Since COVID-19 arrived, measures to expand educational freedom and opportunity have been introduced in more than half the states in America — many of which already had some form of choice, including neighboring Indiana, where lawmakers expanded eligibility for an existing school voucher program and created a new education savings account policy for special-needs students and children from military and foster families.
Another of Kentucky’s neighbors, West Virginia, just enacted the nation’s most expansive school choice program.
Kentucky lawmakers overrode Gov. Andy Beshear’s veto of legislation giving Bluegrass State parents both public and private options.
It allows students to enroll in public schools outside their home district, with the state portion of funding following the child.
The bill also creates privately funded education opportunity accounts which can be used by parents to purchase educational services for their children, including private school tuition in Kentucky’s eight largest counties.
While these new state measures are, as Lindsey M. Burke, Ph.D., director of the Center for Education Policy at the Heritage Foundation, writes, “a swift rebuke to the teachers unions, who have not only stood in the way of education access by locking school doors during the pandemic, but have been the primary obstacles to education choice for decades,” they also can provide incentives for public school officials to respect and respond to parents’ concerns regarding their children’s educational needs.
Having such choices would have mattered during this pandemic, says Laura Lin, mother of two daughters in Jefferson County Public Schools (JCPS).
“I do think they would have had to listen to the parents more,” said Lin. “It creates competition; they would have to step up their game.”
As an example, Lin points to the decision by the JCPS school board to reopen only two days a week to in-class learning instead of the full, five-day schedule urged by parents.
“The two-day week deal was clearly only to satisfy the unions and bureaucrats so they could still get funding,” Lin said. “It infuriates me to no end the added stress they put the teachers and parents under by making that decision.”
For Lin, the decision disrupted her youngest daughter’s learning pod created by families bringing five children together and pooling resources to pay for an instructor to guide the students through JCPS’ online program and its associated homework.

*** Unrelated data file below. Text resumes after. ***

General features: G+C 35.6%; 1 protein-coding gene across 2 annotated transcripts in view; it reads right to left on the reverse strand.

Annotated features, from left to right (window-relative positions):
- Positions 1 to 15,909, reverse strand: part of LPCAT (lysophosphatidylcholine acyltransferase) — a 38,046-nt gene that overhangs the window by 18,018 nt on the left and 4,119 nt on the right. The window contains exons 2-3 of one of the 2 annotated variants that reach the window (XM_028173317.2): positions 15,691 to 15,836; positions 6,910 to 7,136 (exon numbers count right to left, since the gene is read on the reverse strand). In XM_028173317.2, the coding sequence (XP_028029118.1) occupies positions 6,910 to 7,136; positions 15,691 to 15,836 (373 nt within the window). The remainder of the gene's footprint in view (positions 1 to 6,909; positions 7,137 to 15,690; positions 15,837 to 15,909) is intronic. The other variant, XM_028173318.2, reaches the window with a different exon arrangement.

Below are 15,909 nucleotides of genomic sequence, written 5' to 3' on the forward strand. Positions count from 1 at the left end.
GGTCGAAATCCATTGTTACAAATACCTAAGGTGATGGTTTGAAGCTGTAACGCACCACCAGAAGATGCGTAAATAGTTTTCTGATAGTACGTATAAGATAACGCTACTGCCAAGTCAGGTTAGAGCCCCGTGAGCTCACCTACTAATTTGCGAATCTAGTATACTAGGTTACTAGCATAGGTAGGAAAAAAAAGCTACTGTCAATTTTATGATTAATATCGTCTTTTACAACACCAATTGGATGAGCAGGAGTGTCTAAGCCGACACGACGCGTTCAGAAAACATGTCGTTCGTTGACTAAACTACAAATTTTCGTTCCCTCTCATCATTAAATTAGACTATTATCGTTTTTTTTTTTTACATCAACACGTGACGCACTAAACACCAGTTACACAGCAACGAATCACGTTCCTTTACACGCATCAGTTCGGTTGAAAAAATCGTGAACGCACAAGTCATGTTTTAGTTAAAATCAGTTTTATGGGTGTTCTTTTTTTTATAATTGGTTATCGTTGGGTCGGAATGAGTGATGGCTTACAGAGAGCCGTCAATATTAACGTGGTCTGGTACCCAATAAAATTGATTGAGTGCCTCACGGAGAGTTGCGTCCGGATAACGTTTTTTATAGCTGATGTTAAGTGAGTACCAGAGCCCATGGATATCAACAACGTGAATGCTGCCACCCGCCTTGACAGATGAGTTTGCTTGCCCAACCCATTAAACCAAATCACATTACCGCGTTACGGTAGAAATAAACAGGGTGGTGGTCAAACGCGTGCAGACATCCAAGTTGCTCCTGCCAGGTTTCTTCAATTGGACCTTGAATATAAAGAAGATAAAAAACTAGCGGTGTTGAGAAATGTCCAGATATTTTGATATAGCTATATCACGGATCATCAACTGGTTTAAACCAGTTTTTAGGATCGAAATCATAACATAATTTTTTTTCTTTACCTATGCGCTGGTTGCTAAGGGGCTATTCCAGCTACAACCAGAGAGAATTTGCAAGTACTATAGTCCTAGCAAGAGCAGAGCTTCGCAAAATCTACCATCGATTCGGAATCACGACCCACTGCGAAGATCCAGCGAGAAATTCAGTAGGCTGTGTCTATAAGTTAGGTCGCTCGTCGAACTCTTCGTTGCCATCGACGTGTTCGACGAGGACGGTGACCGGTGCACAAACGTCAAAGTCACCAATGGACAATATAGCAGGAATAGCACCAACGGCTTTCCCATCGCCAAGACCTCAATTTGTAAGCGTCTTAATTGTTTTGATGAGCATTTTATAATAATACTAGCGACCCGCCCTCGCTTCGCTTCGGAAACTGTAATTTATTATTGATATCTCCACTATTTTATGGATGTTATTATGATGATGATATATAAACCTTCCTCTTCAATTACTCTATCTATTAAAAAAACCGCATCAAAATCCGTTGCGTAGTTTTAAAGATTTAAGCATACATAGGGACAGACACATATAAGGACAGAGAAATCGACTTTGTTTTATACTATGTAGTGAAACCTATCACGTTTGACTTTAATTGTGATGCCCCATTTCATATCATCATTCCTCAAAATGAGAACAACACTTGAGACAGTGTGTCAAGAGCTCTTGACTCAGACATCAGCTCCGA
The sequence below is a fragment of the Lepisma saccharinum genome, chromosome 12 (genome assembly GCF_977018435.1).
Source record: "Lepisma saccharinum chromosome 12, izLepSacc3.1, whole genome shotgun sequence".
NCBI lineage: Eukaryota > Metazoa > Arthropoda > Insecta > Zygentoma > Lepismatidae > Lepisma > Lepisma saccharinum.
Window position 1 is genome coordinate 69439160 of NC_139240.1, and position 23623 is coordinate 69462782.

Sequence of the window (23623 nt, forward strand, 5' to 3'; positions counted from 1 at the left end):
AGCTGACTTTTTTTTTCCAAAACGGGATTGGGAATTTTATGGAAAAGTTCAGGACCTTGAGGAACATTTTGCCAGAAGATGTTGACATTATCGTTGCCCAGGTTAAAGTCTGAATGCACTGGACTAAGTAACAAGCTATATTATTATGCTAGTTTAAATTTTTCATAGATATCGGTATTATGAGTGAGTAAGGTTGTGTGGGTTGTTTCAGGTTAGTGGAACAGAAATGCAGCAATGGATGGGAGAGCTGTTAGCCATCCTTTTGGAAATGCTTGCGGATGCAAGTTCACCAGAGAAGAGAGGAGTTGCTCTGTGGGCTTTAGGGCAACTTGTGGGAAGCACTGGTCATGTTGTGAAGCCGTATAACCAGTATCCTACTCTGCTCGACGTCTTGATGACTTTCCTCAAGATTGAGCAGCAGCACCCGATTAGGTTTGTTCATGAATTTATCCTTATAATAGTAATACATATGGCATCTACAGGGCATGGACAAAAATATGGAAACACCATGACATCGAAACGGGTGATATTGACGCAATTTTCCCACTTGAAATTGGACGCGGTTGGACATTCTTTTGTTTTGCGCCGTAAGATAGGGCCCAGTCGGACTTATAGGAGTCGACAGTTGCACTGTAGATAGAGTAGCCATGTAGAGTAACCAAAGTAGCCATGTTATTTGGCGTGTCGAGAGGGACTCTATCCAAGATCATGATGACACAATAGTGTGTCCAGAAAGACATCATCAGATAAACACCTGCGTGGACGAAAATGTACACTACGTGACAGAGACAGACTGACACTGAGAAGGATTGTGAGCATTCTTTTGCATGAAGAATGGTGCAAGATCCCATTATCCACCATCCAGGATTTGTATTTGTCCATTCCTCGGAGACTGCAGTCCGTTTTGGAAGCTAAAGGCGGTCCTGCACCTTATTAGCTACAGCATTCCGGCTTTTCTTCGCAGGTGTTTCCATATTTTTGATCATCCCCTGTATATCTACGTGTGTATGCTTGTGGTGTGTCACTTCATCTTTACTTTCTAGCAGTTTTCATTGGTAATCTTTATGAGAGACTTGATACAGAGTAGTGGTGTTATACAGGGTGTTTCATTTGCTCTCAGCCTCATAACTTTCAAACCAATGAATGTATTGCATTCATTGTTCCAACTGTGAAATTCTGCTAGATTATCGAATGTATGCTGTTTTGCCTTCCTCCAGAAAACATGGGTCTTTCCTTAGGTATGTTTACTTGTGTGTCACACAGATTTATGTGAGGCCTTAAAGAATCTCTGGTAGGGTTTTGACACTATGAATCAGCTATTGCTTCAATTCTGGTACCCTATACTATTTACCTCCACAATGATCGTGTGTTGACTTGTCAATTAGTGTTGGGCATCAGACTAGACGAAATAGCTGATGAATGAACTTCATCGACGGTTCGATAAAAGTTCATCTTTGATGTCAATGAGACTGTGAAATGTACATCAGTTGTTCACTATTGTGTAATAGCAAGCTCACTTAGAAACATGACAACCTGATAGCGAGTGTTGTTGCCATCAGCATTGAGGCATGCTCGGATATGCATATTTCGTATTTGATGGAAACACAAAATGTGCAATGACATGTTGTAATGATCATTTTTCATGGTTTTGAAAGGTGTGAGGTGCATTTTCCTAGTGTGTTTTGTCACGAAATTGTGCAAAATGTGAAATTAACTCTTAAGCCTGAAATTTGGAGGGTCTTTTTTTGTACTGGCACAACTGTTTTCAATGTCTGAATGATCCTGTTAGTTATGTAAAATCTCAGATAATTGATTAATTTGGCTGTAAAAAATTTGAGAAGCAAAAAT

While her youngest thrived from socializing and interacting with other children — “it had a huge (positive) effect on her learning,” Lin says — the pod became defunct when JCPS opened for in-class learning two days a week.
Since the system staggered students’ in-class schedule so that not all kids attended the same days it made continuing the pod impossible as “it wasn’t worth it monetarily for the teaching assistant,” Lin explains.
Meanwhile, her oldest — who’s 14 and a gifted-and-talented freshman in JCPS — has struggled mightily with a setup overwhelming for her, especially since she was new to high school.
“It was and is still very hard for me to tell what schoolwork she’s missing,” Lin said about JCPS’ setup for her older daughter. “My child is failing in some classes that I’m completely blind to.”
Critics of school choice feign concern about how private schools won’t be held accountable if Kentucky parents can access financial help to get their children into a learning environment that best fits their needs.
However, those same opponents seem to offer little or no interest in holding a public system accountable which has failed thousands of students during COVID-19.
If private or parochial schools dependent on parents choosing them for their children’s education don’t respond in a timely fashion or fail to satisfy expectations, students and dollars go elsewhere.
That’s the ultimate form of accountability, which now should help schools in a struggling public system “step up their game.”